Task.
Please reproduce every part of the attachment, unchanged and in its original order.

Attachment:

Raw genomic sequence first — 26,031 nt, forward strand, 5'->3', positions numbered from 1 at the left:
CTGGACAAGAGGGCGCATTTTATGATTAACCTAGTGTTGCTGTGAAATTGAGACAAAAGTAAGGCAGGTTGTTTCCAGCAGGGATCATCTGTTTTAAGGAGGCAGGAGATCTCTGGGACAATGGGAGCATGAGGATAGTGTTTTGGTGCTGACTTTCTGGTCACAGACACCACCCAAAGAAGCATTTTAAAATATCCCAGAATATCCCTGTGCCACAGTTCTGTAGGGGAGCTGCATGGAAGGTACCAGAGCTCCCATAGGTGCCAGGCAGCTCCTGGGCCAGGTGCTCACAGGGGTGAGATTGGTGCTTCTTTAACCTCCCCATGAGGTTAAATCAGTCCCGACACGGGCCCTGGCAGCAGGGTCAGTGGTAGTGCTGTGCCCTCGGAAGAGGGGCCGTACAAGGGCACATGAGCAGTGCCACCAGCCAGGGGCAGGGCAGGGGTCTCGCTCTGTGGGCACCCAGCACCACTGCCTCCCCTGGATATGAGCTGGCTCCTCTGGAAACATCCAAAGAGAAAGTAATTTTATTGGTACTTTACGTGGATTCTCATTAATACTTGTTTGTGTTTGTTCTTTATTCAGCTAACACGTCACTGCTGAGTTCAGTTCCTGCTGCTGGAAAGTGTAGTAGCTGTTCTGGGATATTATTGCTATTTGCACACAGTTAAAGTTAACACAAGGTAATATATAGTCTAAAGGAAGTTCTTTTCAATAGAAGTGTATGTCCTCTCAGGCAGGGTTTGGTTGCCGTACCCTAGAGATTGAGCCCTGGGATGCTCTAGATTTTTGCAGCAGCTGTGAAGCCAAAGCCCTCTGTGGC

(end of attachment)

Raw genomic sequence first — 26,031 nt, forward strand, 5'->3', positions numbered from 1 at the left:
CTGGACAAGAGGGCGCATTTTATGATTAACCTAGTGTTGCTGTGAAATTGAGACAAAAGTAAGGCAGGTTGTTTCCAGCAGGGATCATCTGTTTTAAGGAGGCAGGAGATCTCTGGGACAATGGGAGCATGAGGATAGTGTTTTGGTGCTGACTTTCTGGTCACAGACACCACCCAAAGAAGCATTTTAAAATATCCCAGAATATCCCTGTGCCACAGTTCTGTAGGGGAGCTGCATGGAAGGTACCAGAGCTCCCATAGGTGCCAGGCAGCTCCTGGGCCAGGTGCTCACAGGGGTGAGATTGGTGCTTCTTTAACCTCCCCATGAGGTTAAATCAGTCCCGACACGGGCCCTGGCAGCAGGGTCAGTGGTAGTGCTGTGCCCTCGGAAGAGGGGCCGTACAAGGGCACATGAGCAGTGCCACCAGCCAGGGGCAGGGCAGGGGTCTCGCTCTGTGGGCACCCAGCACCACTGCCTCCCCTGGATATGAGCTGGCTCCTCTGGAAACATCCAAAGAGAAAGTAATTTTATTGGTACTTTACGTGGATTCTCATTAATACTTGTTTGTGTTTGTTCTTTATTCAGCTAACACGTCACTGCTGAGTTCAGTTCCTGCTGCTGGAAAGTGTAGTAGCTGTTCTGGGATATTATTGCTATTTGCACACAGTTAAAGTTAACACAAGGTAATATATAGTCTAAAGGAAGTTCTTTTCAATAGAAGTGTATGTCCTCTCAGGCAGGGTTTGGTTGCCGTACCCTAGAGATTGAGCCCTGGGATGCTCTAGATTTTTGCAGCAGCTGTGAAGCCAAAGCCCTCTGTGGC